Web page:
Commentary and Part 4 of the Occidental Engineering case by Michael McFarland, S.J.
Occidental Engineering Case Study: Part 4
Why is there so much disagreement on ethical judgements, if we have these well-established ethical principles? How, for example, can Wayne and Deborah come to such different conclusions about reporting unfavorable test results in the case described earlier? Clearly the above principles do not always lead to clear and unambiguous solutions to ethical issues.
There are a number of reasons why reasonable people of good will can differ in their ethical judgements, even when they agree on the basic principles.(7) First of all, there can be empirical differences, that is, different readings of the facts of the case. Sometimes they disagree about the facts themselves: who fired first in a confrontation, for example, or how many people were killed in a battle. Even more often, they differ on the implications, especially in predicting the consequences of certain policies or actions. In the Occidental case, Deborah believes that it is completely safe to release the flawed system because its flaws will never show up in the environment where it will be used. Wayne seems more skeptical. More aware, perhaps, of how often systems fail because of unanticipated circumstances, he does not see the operating environment as quite so benign as Deborah does.
Another problem is that the principles are very general, and therefore need a great deal of adaptation and interpretation when they are applied to individual acts and policies. For example, what does it mean to tell the truth? Does it mean always telling the all the facts exactly as they are, as Wayne insists, or just avoiding significant deceptions, as Deborah seems to imply? What does it mean to avoid harming someone? Does it refer only to bodily harm, or does it include intangibles such as freedom or privacy? Is it limited only to direct, immediate harm to a well-defined victim, or does it also include indirectly increasing the chance of harm to an unspecified population? In war, is bombing a city's water supply, which will lead to widespread disease and death, the same as machine-gunning civilians in the streets?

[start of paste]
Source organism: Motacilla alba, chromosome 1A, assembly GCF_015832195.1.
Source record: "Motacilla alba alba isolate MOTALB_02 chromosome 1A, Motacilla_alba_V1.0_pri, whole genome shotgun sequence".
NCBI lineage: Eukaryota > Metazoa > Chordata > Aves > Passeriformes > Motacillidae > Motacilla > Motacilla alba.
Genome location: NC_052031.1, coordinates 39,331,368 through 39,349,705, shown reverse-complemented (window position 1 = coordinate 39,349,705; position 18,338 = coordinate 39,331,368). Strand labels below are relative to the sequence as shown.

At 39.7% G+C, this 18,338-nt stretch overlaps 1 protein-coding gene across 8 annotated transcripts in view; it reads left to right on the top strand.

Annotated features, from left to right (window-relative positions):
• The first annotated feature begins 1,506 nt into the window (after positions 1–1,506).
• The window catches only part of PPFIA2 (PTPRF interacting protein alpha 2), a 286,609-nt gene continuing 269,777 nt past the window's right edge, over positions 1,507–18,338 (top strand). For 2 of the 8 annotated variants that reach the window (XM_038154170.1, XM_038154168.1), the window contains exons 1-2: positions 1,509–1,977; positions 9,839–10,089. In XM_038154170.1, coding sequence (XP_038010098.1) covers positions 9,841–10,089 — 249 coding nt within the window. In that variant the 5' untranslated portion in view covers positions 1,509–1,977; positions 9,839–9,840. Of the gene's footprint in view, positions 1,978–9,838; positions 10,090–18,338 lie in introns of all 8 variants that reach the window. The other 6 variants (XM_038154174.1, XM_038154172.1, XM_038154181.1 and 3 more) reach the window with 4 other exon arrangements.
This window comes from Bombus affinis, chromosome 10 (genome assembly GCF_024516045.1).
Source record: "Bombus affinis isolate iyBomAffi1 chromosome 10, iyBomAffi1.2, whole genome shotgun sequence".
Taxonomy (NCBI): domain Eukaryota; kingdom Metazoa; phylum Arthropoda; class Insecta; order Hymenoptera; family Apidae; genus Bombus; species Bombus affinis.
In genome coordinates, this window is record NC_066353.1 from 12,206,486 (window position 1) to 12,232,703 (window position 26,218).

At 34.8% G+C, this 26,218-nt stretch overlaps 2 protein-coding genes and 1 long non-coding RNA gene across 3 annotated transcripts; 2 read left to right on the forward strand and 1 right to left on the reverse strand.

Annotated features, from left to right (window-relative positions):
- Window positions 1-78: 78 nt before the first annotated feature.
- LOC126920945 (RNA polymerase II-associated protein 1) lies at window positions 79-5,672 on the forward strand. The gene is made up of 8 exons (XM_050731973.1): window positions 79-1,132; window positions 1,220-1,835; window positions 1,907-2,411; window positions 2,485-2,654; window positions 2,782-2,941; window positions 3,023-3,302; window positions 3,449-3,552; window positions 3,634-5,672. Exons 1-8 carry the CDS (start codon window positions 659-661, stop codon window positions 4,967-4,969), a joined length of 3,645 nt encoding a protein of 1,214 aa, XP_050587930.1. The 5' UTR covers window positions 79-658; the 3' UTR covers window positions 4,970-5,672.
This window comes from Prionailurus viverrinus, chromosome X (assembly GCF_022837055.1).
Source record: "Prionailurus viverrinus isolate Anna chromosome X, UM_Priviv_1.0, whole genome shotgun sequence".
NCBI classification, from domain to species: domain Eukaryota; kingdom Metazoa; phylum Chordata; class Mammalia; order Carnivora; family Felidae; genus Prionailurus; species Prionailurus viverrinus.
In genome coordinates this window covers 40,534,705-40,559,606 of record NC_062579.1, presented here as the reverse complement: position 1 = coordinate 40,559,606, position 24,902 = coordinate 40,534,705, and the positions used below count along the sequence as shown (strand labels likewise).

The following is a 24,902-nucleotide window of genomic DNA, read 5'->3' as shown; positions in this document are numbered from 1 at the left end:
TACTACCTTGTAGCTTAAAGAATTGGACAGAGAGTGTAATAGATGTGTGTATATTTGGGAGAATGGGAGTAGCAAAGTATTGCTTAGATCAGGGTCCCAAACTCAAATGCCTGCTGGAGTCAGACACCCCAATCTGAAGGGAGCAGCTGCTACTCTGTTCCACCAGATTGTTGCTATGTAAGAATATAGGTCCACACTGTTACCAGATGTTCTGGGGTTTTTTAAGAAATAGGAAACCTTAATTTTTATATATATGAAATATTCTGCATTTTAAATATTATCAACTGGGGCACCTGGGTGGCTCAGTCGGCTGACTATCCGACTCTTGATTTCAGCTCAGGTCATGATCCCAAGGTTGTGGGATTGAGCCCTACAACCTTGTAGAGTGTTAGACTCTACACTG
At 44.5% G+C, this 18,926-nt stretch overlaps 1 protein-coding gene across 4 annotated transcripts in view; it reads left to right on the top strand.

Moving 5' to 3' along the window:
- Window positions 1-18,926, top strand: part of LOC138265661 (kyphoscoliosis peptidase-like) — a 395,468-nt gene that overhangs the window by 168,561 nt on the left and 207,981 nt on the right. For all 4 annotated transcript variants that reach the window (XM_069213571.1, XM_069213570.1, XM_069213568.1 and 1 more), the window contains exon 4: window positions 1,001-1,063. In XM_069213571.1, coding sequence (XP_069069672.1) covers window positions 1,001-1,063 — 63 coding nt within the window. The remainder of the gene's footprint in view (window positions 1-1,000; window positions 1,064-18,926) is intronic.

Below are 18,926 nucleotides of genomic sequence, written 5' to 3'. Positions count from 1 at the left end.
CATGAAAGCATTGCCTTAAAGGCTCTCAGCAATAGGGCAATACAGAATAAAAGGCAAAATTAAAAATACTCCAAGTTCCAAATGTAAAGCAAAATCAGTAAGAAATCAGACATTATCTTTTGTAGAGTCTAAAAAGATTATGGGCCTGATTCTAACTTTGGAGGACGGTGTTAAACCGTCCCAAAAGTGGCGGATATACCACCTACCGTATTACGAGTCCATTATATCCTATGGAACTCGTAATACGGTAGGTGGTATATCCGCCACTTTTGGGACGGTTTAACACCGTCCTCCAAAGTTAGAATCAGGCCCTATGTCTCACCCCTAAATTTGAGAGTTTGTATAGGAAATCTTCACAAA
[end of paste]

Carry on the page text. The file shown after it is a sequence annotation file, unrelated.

Other differences arise because the basic ethical duties sometimes conflict when applied to a particular situation. They cannot all be satisfied in all cases, so it is necessary to prioritize them and decide to what extent each one must be observed. In our example, Wayne insists strongly that the duty to tell the truth, which comes from the duty of fidelity, is paramount and must not be violated. Deborah puts much more emphasis on the duty to avoid harm to others, especially her employees who could lose their jobs if the full truth is disclosed. As another example, a government might adopt economic and social policies that bring prosperity to much of its population but leaves rural peasants largely impoverished and on the margins of society, thus putting the duty to do good to a large number of people before the duty to show justice by ensuring that all participate equally in the goods of the society. On the other hand, a rebel group might seize the land of wealthy landowners by violent means and redistribute it to the peasants, giving the demands of justice higher priority than the duty to do no harm. There can also be differences in the priorities given to different groups affected by a decision. For example, Deborah seems to put her company and her employees first, while Wayne is more sensitive to the interests of their customers, including both the FAA and the ultimate users of the system.
Politicians often have to choose between the narrow interests of their constituents and the good of the country as a whole, or of the international community. This occurs, for example, when a member of Congress must decide whether to vote for a "pork barrel" project that will help the economy of his or her district but is a waste of the taxpayers' money from every other standpoint. Finally, legitimate disagreements can arise because of different modes of ethical reasoning. This refers to the methodology used to interpret and apply the fundamental ethical principles in particular circumstances, to reason from the general principles to specific ethical judgements.
A number of different systems have been proposed; and while these complement one another in some ways, they can lead to different conclusions in some cases. We will study these different methodologies in the next section.
Next "Ethical Reasoning: Part 5"
- (7)Ralph B. Potter, War and Moral Discourse, Richmond, VA: John Knox Press, 1969, pp. 23-24.
Author: Michael McFarland, S.J., a computer scientist, is the former president of College of the Holy Cross and was a visiting scholar at the Markkula Ethics Center. June 2012.
Originally published by the Markkula Center for Applied Ethics.